Bookmark
              • Record: found
              • Abstract: found
              • Article: not found

              Rates of DNA sequence evolution differ between taxonomic groups.

              R. Britten (1986)
              The mutation rates of DNA sequences during evolution can be estimated from interspecies DNA sequence differences by assaying changes that have little or no effect on the phenotype (neutral mutations). Examination of available measurements shows that rates of DNA change of different phylogenetic groups differ by a factor of 5. The slowest rates are observed for higher primates and some bird lineages, while faster rates are seen in rodents, sea urchins, and drosophila. The rate of DNA sequence change has decreased markedly during primate evolution. The contrast in rates of DNA sequence change is probably due to evolutionary variation and selection of biochemical mechanisms such as DNA replication or repair.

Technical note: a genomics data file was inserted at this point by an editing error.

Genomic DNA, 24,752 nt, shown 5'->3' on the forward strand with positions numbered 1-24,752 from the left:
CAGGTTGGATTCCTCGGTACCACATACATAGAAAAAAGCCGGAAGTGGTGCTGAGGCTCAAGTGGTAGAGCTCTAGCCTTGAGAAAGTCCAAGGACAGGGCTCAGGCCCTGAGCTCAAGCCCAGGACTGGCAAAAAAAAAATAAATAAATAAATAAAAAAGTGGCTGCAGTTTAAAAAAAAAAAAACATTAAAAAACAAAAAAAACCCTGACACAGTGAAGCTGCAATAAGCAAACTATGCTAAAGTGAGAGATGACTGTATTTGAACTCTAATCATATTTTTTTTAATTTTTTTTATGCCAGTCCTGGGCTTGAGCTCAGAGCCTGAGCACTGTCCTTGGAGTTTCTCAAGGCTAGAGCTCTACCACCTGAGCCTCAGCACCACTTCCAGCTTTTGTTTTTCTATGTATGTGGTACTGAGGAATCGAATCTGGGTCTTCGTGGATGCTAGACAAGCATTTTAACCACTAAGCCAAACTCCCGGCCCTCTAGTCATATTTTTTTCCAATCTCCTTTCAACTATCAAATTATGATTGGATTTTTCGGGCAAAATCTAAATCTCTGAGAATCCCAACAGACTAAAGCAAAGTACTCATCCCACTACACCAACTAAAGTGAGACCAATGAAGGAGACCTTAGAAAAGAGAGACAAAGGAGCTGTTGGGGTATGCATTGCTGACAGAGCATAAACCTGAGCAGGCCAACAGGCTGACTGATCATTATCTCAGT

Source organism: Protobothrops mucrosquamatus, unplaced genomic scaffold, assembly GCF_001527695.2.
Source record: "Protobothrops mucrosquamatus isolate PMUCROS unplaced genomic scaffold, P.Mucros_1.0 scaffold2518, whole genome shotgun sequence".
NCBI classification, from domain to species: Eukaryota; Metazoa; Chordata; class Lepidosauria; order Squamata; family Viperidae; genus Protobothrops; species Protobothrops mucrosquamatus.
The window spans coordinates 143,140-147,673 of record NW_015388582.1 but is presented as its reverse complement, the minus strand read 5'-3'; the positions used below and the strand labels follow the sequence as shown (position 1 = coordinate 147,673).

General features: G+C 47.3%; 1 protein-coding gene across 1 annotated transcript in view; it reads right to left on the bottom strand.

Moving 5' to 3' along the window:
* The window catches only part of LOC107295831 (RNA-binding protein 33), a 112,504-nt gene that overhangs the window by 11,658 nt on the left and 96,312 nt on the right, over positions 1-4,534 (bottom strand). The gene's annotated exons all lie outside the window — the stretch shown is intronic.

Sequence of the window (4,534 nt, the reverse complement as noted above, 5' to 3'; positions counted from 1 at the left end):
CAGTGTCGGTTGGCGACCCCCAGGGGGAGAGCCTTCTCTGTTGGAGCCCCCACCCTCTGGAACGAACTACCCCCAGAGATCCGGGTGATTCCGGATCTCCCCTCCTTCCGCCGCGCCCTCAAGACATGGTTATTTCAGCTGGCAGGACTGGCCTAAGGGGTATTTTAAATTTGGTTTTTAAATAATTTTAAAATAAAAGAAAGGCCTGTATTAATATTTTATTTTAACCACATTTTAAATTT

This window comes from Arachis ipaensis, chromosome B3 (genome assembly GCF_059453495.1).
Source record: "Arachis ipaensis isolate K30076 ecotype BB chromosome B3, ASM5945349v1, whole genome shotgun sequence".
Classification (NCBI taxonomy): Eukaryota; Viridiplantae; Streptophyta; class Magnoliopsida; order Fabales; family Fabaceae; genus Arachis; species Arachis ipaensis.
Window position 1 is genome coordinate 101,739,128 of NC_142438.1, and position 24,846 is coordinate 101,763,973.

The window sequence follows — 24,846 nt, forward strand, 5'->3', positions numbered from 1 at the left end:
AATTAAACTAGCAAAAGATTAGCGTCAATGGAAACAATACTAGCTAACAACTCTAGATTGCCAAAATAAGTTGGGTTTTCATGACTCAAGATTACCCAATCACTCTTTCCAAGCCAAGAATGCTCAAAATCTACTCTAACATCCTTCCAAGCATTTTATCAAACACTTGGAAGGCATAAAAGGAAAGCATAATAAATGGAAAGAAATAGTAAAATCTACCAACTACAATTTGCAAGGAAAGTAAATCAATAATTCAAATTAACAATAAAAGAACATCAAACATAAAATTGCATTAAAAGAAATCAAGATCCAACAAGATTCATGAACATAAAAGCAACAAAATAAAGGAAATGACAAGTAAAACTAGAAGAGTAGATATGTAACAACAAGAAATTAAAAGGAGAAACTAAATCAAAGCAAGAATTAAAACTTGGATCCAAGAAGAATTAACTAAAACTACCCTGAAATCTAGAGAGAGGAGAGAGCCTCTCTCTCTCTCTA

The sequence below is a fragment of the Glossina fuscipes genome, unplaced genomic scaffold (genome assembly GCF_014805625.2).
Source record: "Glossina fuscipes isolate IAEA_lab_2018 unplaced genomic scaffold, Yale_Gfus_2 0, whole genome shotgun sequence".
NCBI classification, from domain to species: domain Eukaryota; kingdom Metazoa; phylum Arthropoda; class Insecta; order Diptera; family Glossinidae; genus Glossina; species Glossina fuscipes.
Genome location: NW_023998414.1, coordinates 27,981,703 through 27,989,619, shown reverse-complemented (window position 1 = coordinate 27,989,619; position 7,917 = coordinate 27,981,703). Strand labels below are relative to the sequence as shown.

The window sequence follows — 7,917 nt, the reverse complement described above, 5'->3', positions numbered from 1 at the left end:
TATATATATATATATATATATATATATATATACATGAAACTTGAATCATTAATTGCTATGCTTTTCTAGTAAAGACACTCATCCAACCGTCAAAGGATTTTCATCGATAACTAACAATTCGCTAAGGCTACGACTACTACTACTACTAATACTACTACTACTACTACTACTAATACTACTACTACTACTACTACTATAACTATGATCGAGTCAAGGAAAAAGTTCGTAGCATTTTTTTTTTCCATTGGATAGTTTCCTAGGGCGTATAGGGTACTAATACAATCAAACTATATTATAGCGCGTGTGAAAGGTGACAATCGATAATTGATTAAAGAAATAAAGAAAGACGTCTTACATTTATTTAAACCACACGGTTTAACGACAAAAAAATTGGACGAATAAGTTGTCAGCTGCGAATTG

Bookmark

                Author and article information

                Journal
                Journal of Molecular Evolution
                J Mol Evol
                Springer Science and Business Media LLC
                0022-2844
                1432-1432
                August 1989
                August 1989
                : 29
                : 2
                : 170-179
                Article
                10.1007/BF02100115
                2509717
                10a38f6c-2c9b-41be-b005-7bf5e4bf75c6
                © 1989

                http://www.springer.com/tdm

                History

                Comments

                Comment on this article